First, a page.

NY Times, The Mets have reassured first baseman Ike Davis that he will remain in the major leagues while he fights through a season-long hitting slump.
Five days after Manager Terry Collins said “nothing is etched in stone” regarding Davis’s position with the team, the two sat down before the team’s flight out of Pittsburgh on Wednesday to let him know there were no plans to send him to the minor leagues.
“We thought one of the things we’d do is say we believe in him,” Collins said Thursday before the Mets hosted the San Diego Padres. “Last night was just an opportunity for us to say, ‘Relax; you’re on the club.’”
Davis, 25, was hitting .159 with a .213 on-base percentage — both figures ranked second lowest in baseball among hitters eligible for the batting title — with only 9 extra-base hits and 15 runs batted in, to go with 44 strikeouts in 145 at-bats.
He has been dropped in the order, been given days off and reconfigured his stance multiple times, and still nothing has snapped him out of his malaise.
Collins said he hoped the recent show of faith would help him clear his head.
“This game’s all about confidence,” said Collins, who played Vinny Rottino instead of Davis at first base Thursday because a left-hander, Eric Stults, was starting for the Padres. “When you’re going through a slump like Ike is, when you lose that confidence, it wears on you.”
The Mets do not have many other options at first base and in the lineup. Three regular starters are on the disabled list, and Davis is not the only hitter currently struggling.
Outfielder Andres Torres was in the midst of a 1-for-28 stretch. Rottino, recalled from Class AAA on May 21, was 1 for 7 in four games this season.
Wednesday’s meeting was an indication that the team would give Davis additional slack to work through his issues even after Jason Bay returned from the disabled list. Bay began taking batting practice Wednesday, and Collins said he could start playing in rehabilitation games as a designated hitter early next week.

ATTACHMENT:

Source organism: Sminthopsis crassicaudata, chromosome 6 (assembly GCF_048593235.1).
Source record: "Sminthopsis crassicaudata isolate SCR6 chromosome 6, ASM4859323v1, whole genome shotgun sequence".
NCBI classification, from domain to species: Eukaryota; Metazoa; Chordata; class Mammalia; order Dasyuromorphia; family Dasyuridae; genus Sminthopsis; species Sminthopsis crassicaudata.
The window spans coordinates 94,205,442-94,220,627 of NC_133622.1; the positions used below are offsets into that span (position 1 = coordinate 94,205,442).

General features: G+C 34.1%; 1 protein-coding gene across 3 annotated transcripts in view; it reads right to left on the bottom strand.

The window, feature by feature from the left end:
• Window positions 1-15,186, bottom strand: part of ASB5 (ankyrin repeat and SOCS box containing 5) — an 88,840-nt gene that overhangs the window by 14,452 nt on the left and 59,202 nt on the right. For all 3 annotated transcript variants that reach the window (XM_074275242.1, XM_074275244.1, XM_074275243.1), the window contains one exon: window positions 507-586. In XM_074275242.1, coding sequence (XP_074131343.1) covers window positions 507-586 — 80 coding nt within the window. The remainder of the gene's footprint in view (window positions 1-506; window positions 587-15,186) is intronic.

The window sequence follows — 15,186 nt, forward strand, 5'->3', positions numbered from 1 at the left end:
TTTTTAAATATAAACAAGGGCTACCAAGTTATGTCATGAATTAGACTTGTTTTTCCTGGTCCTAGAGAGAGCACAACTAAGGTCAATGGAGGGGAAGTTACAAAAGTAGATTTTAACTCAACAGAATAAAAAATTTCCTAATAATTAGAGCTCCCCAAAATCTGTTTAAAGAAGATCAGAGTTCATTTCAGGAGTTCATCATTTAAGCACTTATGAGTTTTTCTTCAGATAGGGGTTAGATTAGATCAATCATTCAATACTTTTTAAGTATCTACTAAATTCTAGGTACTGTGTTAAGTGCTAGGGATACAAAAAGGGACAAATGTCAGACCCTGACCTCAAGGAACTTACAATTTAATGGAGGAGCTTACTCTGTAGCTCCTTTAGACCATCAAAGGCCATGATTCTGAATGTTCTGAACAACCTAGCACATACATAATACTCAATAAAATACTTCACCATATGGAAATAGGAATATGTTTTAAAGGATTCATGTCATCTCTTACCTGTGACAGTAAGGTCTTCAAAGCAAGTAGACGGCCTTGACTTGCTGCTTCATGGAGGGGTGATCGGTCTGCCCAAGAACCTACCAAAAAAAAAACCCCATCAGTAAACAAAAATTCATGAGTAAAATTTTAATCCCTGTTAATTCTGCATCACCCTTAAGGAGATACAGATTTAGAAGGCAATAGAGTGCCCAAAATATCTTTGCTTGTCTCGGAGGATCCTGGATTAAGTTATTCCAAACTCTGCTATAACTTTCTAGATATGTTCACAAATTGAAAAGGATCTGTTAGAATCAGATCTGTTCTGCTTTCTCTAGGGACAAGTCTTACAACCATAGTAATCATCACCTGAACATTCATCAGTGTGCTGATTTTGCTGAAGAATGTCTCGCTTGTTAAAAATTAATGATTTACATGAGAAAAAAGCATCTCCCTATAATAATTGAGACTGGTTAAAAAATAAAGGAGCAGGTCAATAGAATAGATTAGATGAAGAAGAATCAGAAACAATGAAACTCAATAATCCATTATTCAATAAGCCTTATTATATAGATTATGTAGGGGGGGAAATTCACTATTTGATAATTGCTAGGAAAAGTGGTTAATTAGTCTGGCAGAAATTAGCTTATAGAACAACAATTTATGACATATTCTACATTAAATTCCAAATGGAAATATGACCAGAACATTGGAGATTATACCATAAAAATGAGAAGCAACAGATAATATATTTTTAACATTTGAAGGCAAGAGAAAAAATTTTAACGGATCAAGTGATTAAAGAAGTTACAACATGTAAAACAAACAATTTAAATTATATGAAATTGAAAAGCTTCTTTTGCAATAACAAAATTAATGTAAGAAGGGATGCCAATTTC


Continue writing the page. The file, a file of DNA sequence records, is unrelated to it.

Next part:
Collins also said Davis would not platoon, even though Rottino started on Thursday. “We told him he’s the first baseman,” Collins said. “He’ll be in there tomorrow.”
Davis said: “Obviously, they have confidence in me, they’re backing me, and they know I’m going to get through this. I’m going to be here awhile, and it’s up to me to start playing better.”
Collins said he spoke to Davis in Pittsburgh about thinking too much at the plate, specifically about trying too hard to hit balls to the opposite field.
“That’s not him,” Collins said. “He’s never done that. He’s been a guy that once in a while will hit some balls to left-center field, but he’s never hit the ball to left field. Here we are asking a guy to do something he’s not comfortable at. I think that goes against the purpose of what we’re trying to do.”
Davis hit .309 in Class AA and .364 in Class AAA, and he was batting .302 in 36 games with the Mets last season before being injured, so his offensive swan dive this season has been baffling. He had what was thought to be valley fever in spring training, but has insisted it is no longer affecting him. Collins has said as much, too.
A recent article by Bill Petti of FanGraphs.com examined the pitches Davis had been seeing and found that only 51 percent this season had been some type of fastball.
“There have been only 30 seasons between 2007 and 2011 where a hitter with more than 100 plate appearances saw a lower percentage of fastballs in a season than Ike this year,” Petti wrote.
Translation: Pitchers are serving Davis a startling amount of junk pitches, and he has not yet been able to adjust.
For now, Davis will keep working with the Mets’ hitting coach, Dave Hudgens, at the major league level, thankful for some peace of mind.
“Now I don’t have to talk about going down every day,” Davis said. “Obviously, it’s nice to get that out of the way and know that if I go 0 for 4 tomorrow, I’m not getting sent down.”